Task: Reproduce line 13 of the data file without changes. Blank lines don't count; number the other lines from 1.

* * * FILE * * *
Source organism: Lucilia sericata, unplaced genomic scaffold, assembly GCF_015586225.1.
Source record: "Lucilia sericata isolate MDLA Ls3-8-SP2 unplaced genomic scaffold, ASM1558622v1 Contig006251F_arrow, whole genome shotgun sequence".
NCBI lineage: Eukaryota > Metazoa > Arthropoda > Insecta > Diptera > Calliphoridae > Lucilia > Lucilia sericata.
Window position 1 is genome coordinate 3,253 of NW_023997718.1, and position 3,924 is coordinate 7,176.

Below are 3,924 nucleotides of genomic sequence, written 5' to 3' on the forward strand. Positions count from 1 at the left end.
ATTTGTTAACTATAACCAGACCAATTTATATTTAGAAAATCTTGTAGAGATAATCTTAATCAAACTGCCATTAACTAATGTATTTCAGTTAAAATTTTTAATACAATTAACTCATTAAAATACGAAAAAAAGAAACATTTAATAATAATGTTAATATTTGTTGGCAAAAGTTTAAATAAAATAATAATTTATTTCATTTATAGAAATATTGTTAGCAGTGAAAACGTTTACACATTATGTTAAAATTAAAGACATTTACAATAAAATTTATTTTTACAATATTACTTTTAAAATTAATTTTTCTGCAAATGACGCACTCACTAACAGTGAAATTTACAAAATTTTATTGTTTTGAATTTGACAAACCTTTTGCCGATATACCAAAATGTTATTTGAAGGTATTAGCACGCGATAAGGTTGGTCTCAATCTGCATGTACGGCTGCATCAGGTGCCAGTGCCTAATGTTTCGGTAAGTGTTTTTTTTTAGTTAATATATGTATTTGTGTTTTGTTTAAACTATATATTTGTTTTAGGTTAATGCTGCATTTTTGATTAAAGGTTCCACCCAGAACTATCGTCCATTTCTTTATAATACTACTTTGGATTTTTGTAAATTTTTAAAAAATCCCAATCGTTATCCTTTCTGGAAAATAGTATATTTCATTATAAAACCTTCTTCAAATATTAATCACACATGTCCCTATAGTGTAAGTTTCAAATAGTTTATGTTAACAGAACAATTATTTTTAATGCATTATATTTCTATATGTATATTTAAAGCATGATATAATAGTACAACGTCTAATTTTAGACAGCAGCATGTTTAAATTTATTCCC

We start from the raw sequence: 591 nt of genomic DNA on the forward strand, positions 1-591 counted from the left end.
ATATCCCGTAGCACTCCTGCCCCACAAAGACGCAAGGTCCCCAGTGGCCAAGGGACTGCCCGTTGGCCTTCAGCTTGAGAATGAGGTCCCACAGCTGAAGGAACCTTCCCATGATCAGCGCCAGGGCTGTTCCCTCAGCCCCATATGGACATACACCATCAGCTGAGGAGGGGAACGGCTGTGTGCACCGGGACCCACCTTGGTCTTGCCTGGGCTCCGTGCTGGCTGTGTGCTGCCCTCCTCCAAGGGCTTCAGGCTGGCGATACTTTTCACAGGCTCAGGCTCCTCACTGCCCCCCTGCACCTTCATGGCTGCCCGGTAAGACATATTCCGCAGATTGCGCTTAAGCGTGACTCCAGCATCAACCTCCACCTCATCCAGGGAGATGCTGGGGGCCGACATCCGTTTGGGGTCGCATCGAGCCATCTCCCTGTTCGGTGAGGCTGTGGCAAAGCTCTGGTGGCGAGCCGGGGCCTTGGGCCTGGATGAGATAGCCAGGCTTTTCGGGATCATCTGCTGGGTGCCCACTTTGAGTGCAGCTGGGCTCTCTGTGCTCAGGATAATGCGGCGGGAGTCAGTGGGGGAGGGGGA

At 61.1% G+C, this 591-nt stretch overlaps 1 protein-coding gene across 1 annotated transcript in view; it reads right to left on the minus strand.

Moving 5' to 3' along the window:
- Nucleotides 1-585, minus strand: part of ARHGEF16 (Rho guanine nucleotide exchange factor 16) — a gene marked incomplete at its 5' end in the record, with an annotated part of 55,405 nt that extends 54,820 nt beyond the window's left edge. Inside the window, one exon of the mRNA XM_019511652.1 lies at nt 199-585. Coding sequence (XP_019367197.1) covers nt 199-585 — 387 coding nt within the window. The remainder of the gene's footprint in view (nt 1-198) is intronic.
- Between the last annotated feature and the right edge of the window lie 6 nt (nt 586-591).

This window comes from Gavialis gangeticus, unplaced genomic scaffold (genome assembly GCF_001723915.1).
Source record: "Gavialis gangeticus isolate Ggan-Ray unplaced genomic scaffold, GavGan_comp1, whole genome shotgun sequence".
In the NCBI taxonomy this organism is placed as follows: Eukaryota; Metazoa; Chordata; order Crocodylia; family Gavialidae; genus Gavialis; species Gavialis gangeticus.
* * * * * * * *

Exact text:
This window comes from Gavialis gangeticus, unplaced genomic scaffold (genome assembly GCF_001723915.1).